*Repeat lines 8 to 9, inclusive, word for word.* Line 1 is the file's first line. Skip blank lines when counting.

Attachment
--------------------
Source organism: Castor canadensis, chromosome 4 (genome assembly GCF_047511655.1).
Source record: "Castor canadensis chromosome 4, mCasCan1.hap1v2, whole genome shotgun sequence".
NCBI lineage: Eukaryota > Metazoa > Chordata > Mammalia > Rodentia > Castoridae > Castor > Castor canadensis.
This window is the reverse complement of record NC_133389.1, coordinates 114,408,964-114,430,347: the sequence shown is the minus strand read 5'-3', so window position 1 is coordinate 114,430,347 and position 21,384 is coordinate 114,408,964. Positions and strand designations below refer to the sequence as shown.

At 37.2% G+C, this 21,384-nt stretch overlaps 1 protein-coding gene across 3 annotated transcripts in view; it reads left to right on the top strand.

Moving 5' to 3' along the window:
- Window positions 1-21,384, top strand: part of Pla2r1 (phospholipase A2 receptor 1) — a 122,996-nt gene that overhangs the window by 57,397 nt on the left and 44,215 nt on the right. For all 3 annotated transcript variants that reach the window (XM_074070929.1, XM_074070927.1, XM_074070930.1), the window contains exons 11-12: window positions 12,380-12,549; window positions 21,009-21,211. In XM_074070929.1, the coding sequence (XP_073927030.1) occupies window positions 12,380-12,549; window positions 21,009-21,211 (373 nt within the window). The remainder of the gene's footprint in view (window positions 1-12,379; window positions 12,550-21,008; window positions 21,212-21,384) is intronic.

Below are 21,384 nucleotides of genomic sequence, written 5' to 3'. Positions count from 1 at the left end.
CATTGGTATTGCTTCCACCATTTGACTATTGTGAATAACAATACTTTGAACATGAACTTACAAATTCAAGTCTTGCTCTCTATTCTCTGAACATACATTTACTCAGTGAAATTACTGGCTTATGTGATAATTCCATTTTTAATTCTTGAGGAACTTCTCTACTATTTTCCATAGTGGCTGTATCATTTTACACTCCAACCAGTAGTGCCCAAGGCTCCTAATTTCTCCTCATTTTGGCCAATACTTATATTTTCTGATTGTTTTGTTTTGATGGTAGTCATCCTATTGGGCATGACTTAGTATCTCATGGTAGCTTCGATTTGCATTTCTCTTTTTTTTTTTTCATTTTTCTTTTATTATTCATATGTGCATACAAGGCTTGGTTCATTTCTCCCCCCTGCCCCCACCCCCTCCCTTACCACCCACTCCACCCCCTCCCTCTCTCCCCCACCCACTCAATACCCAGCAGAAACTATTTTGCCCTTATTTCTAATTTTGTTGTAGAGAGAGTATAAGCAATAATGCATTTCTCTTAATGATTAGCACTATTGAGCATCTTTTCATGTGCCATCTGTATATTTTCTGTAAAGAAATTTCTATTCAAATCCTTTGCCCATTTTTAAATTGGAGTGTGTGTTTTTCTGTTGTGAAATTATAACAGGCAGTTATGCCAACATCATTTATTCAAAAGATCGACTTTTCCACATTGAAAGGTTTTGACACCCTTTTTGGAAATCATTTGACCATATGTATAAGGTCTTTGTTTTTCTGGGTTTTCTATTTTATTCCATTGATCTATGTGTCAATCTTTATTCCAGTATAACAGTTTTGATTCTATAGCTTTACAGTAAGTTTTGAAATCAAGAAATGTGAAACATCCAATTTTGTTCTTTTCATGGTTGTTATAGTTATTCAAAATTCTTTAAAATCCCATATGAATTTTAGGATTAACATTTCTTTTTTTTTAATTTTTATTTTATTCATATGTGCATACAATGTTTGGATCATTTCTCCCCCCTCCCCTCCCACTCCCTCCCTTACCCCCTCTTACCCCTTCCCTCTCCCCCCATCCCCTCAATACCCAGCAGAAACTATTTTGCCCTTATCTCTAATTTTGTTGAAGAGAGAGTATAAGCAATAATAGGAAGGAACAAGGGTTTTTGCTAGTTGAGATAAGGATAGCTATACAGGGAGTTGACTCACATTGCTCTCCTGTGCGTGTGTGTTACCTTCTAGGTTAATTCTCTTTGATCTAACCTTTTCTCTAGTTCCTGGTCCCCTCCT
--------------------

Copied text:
Below are 21,384 nucleotides of genomic sequence, written 5' to 3'. Positions count from 1 at the left end.
CATTGGTATTGCTTCCACCATTTGACTATTGTGAATAACAATACTTTGAACATGAACTTACAAATTCAAGTCTTGCTCTCTATTCTCTGAACATACATTTACTCAGTGAAATTACTGGCTTATGTGATAATTCCATTTTTAATTCTTGAGGAACTTCTCTACTATTTTCCATAGTGGCTGTATCATTTTACACTCCAACCAGTAGTGCCCAAGGCTCCTAATTTCTCCTCATTTTGGCCAATACTTATATTTTCTGATTGTTTTGTTTTGATGGTAGTCATCCTATTGGGCATGACTTAGTATCTCATGGTAGCTTCGATTTGCATTTCTCTTTTTTTTTTTTCATTTTTCTTTTATTATTCATATGTGCATACAAGGCTTGGTTCATTTCTCCCCCCTGCCCCCACCCCCTCCCTTACCACCCACTCCACCCCCTCCCTCTCTCCCCCACCCACTCAATACCCAGCAGAAACTATTTTGCCCTTATTTCTAATTTTGTTGTAGAGAGAGTATAAGCAATAATGCATTTCTCTTAATGATTAGCACTATTGAGCATCTTTTCATGTGCCATCTGTATATTTTCTGTAAAGAAATTTCTATTCAAATCCTTTGCCCATTTTTAAATTGGAGTGTGTGTTTTTCTGTTGTGAAATTATAACAGGCAGTTATGCCAACATCATTTATTCAAAAGATCGACTTTTCCACATTGAAAGGTTTTGACACCCTTTTTGGAAATCATTTGACCATATGTATAAGGTCTTTGTTTTTCTGGGTTTTCTATTTTATTCCATTGATCTATGTGTCAATCTTTATTCCAGTATAACAGTTTTGATTCTATAGCTTTACAGTAAGTTTTGAAATCAAGAAATGTGAAACATCCAATTTTGTTCTTTTCATGGTTGTTATAGTTATTCAAAATTCTTTAAAATCCCATATGAATTTTAGGATTAACATTTCTTTTTTTTTAATTTTTATTTTATTCATATGTGCATACAATGTTTGGATCATTTCTCCCCCCTCCCCTCCCACTCCCTCCCTTACCCCCTCTTACCCCTTCCCTCTCCCCCCATCCCCTCAATACCCAGCAGAAACTATTTTGCCCTTATCTCTAATTTTGTTGAAGAGAGAGTATAAGCAATAATAGGAAGGAACAAGGGTTTTTGCTAGTTGAGATAAGGATAGCTATACAGGGAGTTGACTCACATTGCTCTCCTGTGCGTGTGTGTTACCTTCTAGGTTAATTCTCTTTGATCTAACCTTTTCTCTAGTTCCTGGTCCCCTCCT